Calculating just how small a whale can be

  title={Calculating just how small a whale can be},
  author={Jerry F. Downhower and Lawrence S. Blumer},

The Distribution and Morphological Characteristics of Catecholaminergic Cells in the Diencephalon and Midbrain of the Bottlenose Dolphin (Tursiops truncatus)

A distinct evolutionary trend occurring in the neuromodulatory systems in mammals is suggested in relation to motor control, thermoregulation, unihemispheric sleep, and dolphin cognition.

Energetic tradeoffs control the size distribution of aquatic mammals

The evolutionary trajectories of body size in aquatic mammals are examined through both comparative phylogenetic analysis and examination of the fossil record to indicate that the evolution of an aquatic lifestyle is driving three of the four extant aquatic mammal clades toward a size attractor at ∼500 kg.

The locus coeruleus complex of the bottlenose dolphin (Tursiops truncatus) as revealed by tyrosine hydroxylase immunohistochemistry

The present study is the first to describe the locus coeruleus complex in a cetacean species and, at 1.3 kg, represents the largest non‐human brain to date in which the LC has been investigated.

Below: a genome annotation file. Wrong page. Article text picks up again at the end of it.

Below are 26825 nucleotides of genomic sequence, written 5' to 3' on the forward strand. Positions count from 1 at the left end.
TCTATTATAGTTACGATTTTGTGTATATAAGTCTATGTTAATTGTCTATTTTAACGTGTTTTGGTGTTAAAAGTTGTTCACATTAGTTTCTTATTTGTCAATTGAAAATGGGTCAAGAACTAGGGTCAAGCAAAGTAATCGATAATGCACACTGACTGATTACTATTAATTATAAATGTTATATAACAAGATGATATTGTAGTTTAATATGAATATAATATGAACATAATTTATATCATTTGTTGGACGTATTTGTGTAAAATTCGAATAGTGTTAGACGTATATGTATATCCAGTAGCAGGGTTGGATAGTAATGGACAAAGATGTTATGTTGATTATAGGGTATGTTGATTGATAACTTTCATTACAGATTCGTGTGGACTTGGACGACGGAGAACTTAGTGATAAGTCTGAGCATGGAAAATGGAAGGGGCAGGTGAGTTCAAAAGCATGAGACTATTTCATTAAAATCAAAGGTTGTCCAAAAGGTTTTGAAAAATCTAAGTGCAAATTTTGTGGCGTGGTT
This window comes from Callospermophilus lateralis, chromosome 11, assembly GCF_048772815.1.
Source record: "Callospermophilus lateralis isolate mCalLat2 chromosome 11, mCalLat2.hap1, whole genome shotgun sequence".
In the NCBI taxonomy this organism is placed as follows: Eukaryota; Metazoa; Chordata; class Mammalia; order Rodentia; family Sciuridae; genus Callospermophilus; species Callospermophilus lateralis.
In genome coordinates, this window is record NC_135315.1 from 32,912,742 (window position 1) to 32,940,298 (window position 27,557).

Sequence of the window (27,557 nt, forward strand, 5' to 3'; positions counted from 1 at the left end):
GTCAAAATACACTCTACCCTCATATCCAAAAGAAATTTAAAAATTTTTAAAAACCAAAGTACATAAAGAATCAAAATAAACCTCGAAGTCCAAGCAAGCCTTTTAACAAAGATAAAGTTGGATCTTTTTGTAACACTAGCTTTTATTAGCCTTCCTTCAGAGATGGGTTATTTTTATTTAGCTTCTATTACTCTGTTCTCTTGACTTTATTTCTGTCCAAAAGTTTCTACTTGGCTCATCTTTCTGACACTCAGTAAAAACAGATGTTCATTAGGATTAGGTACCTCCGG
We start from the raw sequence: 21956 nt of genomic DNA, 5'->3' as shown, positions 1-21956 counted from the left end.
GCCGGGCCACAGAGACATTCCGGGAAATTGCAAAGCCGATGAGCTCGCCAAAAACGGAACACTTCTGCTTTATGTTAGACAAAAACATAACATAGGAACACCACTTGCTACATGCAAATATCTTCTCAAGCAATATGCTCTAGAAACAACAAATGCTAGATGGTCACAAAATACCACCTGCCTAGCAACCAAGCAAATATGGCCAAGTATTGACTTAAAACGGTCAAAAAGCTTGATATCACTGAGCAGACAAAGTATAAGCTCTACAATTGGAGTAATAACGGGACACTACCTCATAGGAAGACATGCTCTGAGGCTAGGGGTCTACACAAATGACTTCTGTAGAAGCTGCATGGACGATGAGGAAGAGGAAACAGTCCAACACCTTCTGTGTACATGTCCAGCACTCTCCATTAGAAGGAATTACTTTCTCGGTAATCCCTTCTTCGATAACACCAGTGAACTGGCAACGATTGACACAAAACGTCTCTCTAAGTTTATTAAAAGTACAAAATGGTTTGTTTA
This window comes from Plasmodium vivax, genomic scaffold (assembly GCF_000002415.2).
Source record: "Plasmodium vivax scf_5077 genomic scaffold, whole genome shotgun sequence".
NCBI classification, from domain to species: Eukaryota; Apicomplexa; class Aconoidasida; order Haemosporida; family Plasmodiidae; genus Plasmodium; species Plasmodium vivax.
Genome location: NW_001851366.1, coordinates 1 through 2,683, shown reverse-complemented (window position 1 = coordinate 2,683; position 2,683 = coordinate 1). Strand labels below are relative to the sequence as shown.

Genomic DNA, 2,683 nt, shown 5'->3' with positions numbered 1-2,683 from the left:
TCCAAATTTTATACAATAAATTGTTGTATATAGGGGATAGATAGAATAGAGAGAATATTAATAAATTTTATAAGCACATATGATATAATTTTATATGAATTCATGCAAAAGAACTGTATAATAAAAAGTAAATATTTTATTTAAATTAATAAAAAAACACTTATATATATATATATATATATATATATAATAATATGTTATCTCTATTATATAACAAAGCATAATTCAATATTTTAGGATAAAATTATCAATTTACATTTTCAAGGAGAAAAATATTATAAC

The molecular evolution of genes previously associated with large sizes reveals possible pathways to cetacean gigantism

The results suggest the action of positive selection on gigantism in genes that act both in body augmentation and in mitigating its consequences, such as cancer suppression when involved in processes such as division, migration, and cell development control.

Amplification of potential thermogenetic mechanisms in cetacean brains compared to artiodactyl brains

Cetacean brains studied possess multiple characteristics indicative of intensified thermogenetic functionality that can be related to their current and historical obligatory aquatic niche and necessitate reassessment of concepts regarding the reasons for large brain evolution and associated functional capacities in cetaceans.

Physiological constraints on body size distributions in Crocodyliformes

It appears that constraints on maximum size are shared across Crocodyliformes, perhaps through factors such as the allometric scaling of feeding rate versus basal metabolism with body size, and a model combining constraints from thermoregulation and lung capacity provides a physiological explanation for the larger minimum and average sizes of marine species.

Crocodylomorph cranial shape evolution and its relationship with body size and ecology

A strong link between shape and size, and a significant influence of ecology on the observed shape variation are found, demonstrates an intricate relationship between cranial shape, body size and lifestyle in crocodylomorph evolutionary history.

Macroecological patterns of mammals across taxonomic, spatial, and temporal scales

The advances in three areas of mammalian macroecology are reviewed: 1) spatial and temporal patterns of assemblage structure and space use, 2) the processes and constraints underlying the evolution of body size and life history, and 3) advances in understanding and predicting loss of biodiversity.